The different parrot families are divided into two broad categories: Old World and New World species. New world parrots, of which there are 148 species, are all parrots that are indiginous to Central and South America and Mexico (The U.S. no longer has a native parrot species.) Some popular New World species are the macaws, the amazons and the conures.
Since vast oceans separate the Americas from the rest of the world’s continents, both New and Old World parrots evolved differntly. Most New World species are acclimated to the damp, temperate regions of the rainforest while some Old World Species thrive in dry, arid conditions. The result is the occurance of certain physical and biological differences between the two factions.
One of those differences is that some Old World species produce powder down feathers. The keratin sheaths that surround these emerging feathers break down into a fine, powdery substance that is more pervasive in the home and air space than the granular dander that is produced by New World species.
Three very popular parrot species that produce powder down are the african grey, the cockatoo and the cockatiel. Anyone who owns one or more of these birds will attest to the intensity of the mess they create. Of my 5 birds, 4 are of the dusty variety.
Over recent years, veterinarians started to discover that serious, life threatening diseases were developing in macaws who shared living quarters with a dusty, Old World bird. Macaws are very sensitive to airborn particulates and more easily develop respiratory issues and pulmonary disease with continued exposure to powder down dust. Of the macaws, the blue and gold macaw has shown itself to be most at risk.
An initial indication of an arising problem is wheezing, which is followed by coughing and difficulty breathing as disease progresses. At this point, however, your bird is very ill and may have developed other issues resulted from the low oxygenation of cells.
If you own a macaw AND a dusty old world bird, it is recommended that you keep them housed in separate rooms. However, powder down dust will insinute itself into every crack and crevise and will travel through your home’s air system with ease. To further protect your macaw, follow these precautions:
- Bathe your dusty birds frequently! Powder down dust that is not shed onto the ground and into the air is spread throughout the feathers during preening creating a water-resistancy. The more often you bathe your bird, the more dust that will rinse down the drain and the less that will enter the environment.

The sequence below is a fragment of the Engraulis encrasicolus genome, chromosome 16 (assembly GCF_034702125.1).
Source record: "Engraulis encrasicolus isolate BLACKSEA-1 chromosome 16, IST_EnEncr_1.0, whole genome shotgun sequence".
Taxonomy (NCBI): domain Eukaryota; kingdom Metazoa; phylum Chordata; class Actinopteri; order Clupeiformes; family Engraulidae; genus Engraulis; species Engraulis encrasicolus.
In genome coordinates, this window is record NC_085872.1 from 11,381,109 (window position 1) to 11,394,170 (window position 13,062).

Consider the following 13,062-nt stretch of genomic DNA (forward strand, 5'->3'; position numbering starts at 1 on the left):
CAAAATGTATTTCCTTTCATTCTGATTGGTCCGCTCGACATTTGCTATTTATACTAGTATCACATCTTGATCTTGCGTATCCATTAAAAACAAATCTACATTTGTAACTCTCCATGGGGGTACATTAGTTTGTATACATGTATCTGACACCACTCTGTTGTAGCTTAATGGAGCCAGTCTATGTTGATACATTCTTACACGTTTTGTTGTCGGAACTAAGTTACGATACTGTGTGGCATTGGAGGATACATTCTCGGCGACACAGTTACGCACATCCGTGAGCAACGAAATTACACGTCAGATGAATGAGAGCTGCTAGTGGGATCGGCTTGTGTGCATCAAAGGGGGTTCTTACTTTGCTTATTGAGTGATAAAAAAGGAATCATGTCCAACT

- Change the cage substrate more often. If you are using wood chips or other popular litter, frequent changing can become expensive. This is yet another good reason to use paper cage liners instead. Use a vacuum cleaner with a flitration system to clean the floor and surrounding areas. Brooms and the sweeping motion will send particulates up into the air.
- Use a spray bottle to mist the cage liner. Birds often flap their wings vigorously in the cages for exercise. The wind created will force the dander that has settled on the cage bottom into the air. Mist the cage bottom 2-3 times a day with water to help keep the dander in place in between liner changes.
- Buy a good quality HEPA filter. I use an Austin Allergy Jr. It has been running 24/7 now for several years and I have only great things to say this product. You can select to keep it in the room with your dusty bird to catch dander as it is shed, or you can keep it in the room with your macaw to catch the dander that escapes into that room. I choose to run mine in the same room as my cockatoos because it eliminates the mess in that room. It also works twice as hard and will need more frequent filter replacement.
- For those with space enough in their yard, an outdoor aviary is the ideal solution. Not only do your birds benefit from the health advantages of being outdoors, but this is the ultimate ventilation system.
Macaws are not alone in their need for a dander-free air space. By heeding the precautions listed above, you will protect yourself and your family from problems of a similar nature. These tips will also help those who are allergic to birds keep their symptoms under control.
Author Patty Jourgensen specializes in avian health, behavior and nutrition and has been working with and caring for rescue birds since 1987.